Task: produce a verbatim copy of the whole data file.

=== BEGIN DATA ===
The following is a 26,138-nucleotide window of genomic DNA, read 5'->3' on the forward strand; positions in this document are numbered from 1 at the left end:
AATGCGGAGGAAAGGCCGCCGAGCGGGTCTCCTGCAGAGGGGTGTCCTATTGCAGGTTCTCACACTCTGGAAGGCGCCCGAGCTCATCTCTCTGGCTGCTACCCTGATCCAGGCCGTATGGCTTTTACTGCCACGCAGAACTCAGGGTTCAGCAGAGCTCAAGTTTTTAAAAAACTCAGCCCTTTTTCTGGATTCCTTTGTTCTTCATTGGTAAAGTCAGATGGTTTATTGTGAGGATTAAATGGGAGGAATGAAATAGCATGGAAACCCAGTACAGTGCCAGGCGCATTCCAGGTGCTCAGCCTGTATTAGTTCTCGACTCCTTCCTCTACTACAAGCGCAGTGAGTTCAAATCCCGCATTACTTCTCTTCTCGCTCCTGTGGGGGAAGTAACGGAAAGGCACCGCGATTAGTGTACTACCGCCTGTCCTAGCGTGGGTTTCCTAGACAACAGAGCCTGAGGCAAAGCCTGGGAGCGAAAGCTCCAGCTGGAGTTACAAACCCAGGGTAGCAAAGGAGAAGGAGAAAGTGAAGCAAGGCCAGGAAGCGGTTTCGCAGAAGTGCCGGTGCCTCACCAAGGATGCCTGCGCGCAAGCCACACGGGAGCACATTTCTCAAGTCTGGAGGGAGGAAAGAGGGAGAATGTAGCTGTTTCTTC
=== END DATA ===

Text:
The following is a 26,138-nucleotide window of genomic DNA, read 5'->3' on the forward strand; positions in this document are numbered from 1 at the left end:
AATGCGGAGGAAAGGCCGCCGAGCGGGTCTCCTGCAGAGGGGTGTCCTATTGCAGGTTCTCACACTCTGGAAGGCGCCCGAGCTCATCTCTCTGGCTGCTACCCTGATCCAGGCCGTATGGCTTTTACTGCCACGCAGAACTCAGGGTTCAGCAGAGCTCAAGTTTTTAAAAAACTCAGCCCTTTTTCTGGATTCCTTTGTTCTTCATTGGTAAAGTCAGATGGTTTATTGTGAGGATTAAATGGGAGGAATGAAATAGCATGGAAACCCAGTACAGTGCCAGGCGCATTCCAGGTGCTCAGCCTGTATTAGTTCTCGACTCCTTCCTCTACTACAAGCGCAGTGAGTTCAAATCCCGCATTACTTCTCTTCTCGCTCCTGTGGGGGAAGTAACGGAAAGGCACCGCGATTAGTGTACTACCGCCTGTCCTAGCGTGGGTTTCCTAGACAACAGAGCCTGAGGCAAAGCCTGGGAGCGAAAGCTCCAGCTGGAGTTACAAACCCAGGGTAGCAAAGGAGAAGGAGAAAGTGAAGCAAGGCCAGGAAGCGGTTTCGCAGAAGTGCCGGTGCCTCACCAAGGATGCCTGCGCGCAAGCCACACGGGAGCACATTTCTCAAGTCTGGAGGGAGGAAAGAGGGAGAATGTAGCTGTTTCTTC